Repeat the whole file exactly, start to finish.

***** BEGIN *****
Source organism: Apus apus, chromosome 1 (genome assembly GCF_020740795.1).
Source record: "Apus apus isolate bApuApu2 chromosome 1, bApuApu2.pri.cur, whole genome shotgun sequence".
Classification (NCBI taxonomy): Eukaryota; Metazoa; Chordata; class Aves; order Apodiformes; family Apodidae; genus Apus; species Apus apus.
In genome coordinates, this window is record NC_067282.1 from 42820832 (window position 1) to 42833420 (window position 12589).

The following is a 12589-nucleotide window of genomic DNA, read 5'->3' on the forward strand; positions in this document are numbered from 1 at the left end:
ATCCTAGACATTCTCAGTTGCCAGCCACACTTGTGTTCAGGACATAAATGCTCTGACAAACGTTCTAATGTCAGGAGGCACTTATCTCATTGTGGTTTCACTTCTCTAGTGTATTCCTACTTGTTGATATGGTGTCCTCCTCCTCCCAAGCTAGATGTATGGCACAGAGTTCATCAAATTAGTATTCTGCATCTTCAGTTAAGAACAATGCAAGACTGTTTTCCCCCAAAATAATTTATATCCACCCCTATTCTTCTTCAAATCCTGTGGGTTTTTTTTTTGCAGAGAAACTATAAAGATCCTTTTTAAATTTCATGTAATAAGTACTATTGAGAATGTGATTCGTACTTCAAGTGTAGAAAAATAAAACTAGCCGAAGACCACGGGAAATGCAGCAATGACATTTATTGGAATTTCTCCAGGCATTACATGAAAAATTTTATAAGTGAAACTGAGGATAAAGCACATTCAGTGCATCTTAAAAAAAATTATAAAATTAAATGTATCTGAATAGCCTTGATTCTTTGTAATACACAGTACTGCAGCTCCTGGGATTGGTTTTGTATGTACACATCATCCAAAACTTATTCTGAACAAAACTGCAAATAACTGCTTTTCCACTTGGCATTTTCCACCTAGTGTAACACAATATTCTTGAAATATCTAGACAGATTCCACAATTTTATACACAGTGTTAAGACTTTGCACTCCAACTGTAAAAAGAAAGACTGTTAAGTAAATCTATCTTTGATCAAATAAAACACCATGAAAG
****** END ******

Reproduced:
Source organism: Apus apus, chromosome 1 (genome assembly GCF_020740795.1).
Source record: "Apus apus isolate bApuApu2 chromosome 1, bApuApu2.pri.cur, whole genome shotgun sequence".
Classification (NCBI taxonomy): Eukaryota; Metazoa; Chordata; class Aves; order Apodiformes; family Apodidae; genus Apus; species Apus apus.
In genome coordinates, this window is record NC_067282.1 from 42820832 (window position 1) to 42833420 (window position 12589).

The following is a 12589-nucleotide window of genomic DNA, read 5'->3' on the forward strand; positions in this document are numbered from 1 at the left end:
ATCCTAGACATTCTCAGTTGCCAGCCACACTTGTGTTCAGGACATAAATGCTCTGACAAACGTTCTAATGTCAGGAGGCACTTATCTCATTGTGGTTTCACTTCTCTAGTGTATTCCTACTTGTTGATATGGTGTCCTCCTCCTCCCAAGCTAGATGTATGGCACAGAGTTCATCAAATTAGTATTCTGCATCTTCAGTTAAGAACAATGCAAGACTGTTTTCCCCCAAAATAATTTATATCCACCCCTATTCTTCTTCAAATCCTGTGGGTTTTTTTTTTGCAGAGAAACTATAAAGATCCTTTTTAAATTTCATGTAATAAGTACTATTGAGAATGTGATTCGTACTTCAAGTGTAGAAAAATAAAACTAGCCGAAGACCACGGGAAATGCAGCAATGACATTTATTGGAATTTCTCCAGGCATTACATGAAAAATTTTATAAGTGAAACTGAGGATAAAGCACATTCAGTGCATCTTAAAAAAAATTATAAAATTAAATGTATCTGAATAGCCTTGATTCTTTGTAATACACAGTACTGCAGCTCCTGGGATTGGTTTTGTATGTACACATCATCCAAAACTTATTCTGAACAAAACTGCAAATAACTGCTTTTCCACTTGGCATTTTCCACCTAGTGTAACACAATATTCTTGAAATATCTAGACAGATTCCACAATTTTATACACAGTGTTAAGACTTTGCACTCCAACTGTAAAAAGAAAGACTGTTAAGTAAATCTATCTTTGATCAAATAAAACACCATGAAAG